Full course description
February 4 - March 3, 2019 - The course is designed to introduce those taking the course to a wide array of accompanying issues and concerns relevant to homeland security and emergency management in a post 9/11, post Katrina world. Some specific areas that will be addressed during the course include the following:
1. The cultural divide between homeland security and emergency management that has evolved since 9/11 and that has become even more apparent in the wake of Hurricane Katrina and the role this cultural divide has played before and after Hurricane Katrina;
2. The post-Katrina efforts on the part of DHS to embrace an all-hazards approach to homeland security and emergency management; an approach that includes attention to potentially catastrophic events;
3. Recent natural disasters including Hurricane Ike and its aftermath;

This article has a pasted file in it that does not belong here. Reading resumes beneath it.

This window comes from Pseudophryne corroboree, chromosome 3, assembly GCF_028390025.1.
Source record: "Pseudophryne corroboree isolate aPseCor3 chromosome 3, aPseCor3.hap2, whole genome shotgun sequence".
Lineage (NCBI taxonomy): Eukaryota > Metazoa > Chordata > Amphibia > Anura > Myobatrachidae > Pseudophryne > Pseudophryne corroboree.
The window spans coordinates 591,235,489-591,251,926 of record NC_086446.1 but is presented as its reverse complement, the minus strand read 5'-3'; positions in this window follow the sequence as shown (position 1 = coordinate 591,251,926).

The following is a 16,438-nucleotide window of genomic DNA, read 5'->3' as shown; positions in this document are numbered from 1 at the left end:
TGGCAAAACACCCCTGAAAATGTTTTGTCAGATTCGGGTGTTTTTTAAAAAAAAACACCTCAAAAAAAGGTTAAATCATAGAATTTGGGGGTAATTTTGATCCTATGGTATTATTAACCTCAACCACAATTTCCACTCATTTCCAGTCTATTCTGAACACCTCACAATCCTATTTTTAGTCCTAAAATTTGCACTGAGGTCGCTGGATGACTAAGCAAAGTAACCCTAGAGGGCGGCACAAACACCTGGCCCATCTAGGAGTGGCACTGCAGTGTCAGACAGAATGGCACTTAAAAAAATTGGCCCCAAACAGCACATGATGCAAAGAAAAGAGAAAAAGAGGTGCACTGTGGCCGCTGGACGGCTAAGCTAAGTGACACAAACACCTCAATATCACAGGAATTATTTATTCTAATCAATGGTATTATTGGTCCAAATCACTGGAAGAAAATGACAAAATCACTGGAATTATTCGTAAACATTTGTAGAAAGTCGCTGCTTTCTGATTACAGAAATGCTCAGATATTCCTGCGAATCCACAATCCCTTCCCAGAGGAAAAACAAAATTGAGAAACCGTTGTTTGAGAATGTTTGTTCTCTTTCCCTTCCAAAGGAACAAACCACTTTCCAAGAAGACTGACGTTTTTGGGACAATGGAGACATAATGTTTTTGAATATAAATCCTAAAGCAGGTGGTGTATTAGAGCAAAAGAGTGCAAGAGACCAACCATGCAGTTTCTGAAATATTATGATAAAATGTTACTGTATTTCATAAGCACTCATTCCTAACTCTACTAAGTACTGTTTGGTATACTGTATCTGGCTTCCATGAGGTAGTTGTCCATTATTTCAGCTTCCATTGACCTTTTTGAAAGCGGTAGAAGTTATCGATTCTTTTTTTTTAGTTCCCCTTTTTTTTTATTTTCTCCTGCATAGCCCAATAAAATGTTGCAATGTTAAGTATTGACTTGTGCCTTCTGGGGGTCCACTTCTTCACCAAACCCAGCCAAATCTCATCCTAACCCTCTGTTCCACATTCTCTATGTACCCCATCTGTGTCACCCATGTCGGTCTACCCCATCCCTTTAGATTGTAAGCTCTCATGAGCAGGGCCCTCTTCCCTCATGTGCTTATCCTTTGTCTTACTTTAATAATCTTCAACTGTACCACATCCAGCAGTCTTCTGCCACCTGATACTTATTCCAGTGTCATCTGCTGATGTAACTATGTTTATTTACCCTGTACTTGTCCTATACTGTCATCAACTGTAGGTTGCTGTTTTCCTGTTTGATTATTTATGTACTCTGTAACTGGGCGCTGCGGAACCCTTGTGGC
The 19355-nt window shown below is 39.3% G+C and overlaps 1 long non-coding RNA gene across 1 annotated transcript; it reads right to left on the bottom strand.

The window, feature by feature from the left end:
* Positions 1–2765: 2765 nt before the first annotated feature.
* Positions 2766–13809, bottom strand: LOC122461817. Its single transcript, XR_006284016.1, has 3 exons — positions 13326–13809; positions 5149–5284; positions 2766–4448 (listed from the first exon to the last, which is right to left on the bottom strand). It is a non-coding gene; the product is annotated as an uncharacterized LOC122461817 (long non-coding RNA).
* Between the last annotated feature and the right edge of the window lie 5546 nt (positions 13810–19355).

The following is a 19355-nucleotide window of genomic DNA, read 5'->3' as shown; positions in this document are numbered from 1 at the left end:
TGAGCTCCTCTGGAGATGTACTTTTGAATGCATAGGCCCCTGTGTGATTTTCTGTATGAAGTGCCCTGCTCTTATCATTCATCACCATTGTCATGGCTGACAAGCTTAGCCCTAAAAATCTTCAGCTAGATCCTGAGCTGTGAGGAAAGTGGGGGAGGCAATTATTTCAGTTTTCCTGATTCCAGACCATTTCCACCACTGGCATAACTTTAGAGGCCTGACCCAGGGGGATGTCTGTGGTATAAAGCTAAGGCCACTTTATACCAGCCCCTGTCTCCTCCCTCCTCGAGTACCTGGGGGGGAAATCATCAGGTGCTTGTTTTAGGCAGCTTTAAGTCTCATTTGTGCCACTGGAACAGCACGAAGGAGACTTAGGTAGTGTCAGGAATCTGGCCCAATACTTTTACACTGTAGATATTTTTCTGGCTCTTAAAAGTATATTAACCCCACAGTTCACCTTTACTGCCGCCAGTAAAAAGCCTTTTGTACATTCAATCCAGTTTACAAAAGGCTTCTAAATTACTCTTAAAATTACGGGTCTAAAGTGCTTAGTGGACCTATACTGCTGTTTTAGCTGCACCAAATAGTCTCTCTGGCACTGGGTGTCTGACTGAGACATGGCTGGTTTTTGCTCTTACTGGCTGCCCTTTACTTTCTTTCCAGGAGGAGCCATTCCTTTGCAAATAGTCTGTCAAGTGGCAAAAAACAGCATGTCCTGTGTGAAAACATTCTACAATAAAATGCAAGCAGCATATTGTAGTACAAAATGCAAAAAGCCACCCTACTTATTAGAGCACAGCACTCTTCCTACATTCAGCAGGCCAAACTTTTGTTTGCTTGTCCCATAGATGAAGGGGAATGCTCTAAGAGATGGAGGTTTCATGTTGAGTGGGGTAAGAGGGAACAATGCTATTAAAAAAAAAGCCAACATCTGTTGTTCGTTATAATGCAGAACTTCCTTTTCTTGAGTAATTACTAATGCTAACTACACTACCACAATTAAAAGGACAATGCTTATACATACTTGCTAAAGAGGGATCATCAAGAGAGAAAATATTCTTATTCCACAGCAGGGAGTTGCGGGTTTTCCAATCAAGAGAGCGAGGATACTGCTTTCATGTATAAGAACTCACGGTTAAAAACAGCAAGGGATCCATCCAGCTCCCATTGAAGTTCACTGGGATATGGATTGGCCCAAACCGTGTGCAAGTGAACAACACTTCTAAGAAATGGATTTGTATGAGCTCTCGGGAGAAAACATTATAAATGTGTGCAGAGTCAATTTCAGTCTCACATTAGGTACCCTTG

4. The need to refocus efforts on prevention, mitigation, preparedness, response and recovery, and continuity of operations in a way that will help ensure the· reliability, resilience, stability, and continuity of critical infrastructure;
5. In light of the wide range of challenges and threats facing the nation, the need to include an emphasis on the development of disaster resistant communities and regions, including disaster resistant infrastructure within those communities and regions and within the nation as a whole;
6. Organizational culture and intergovernmental challenges involving public sector efforts to address homeland security.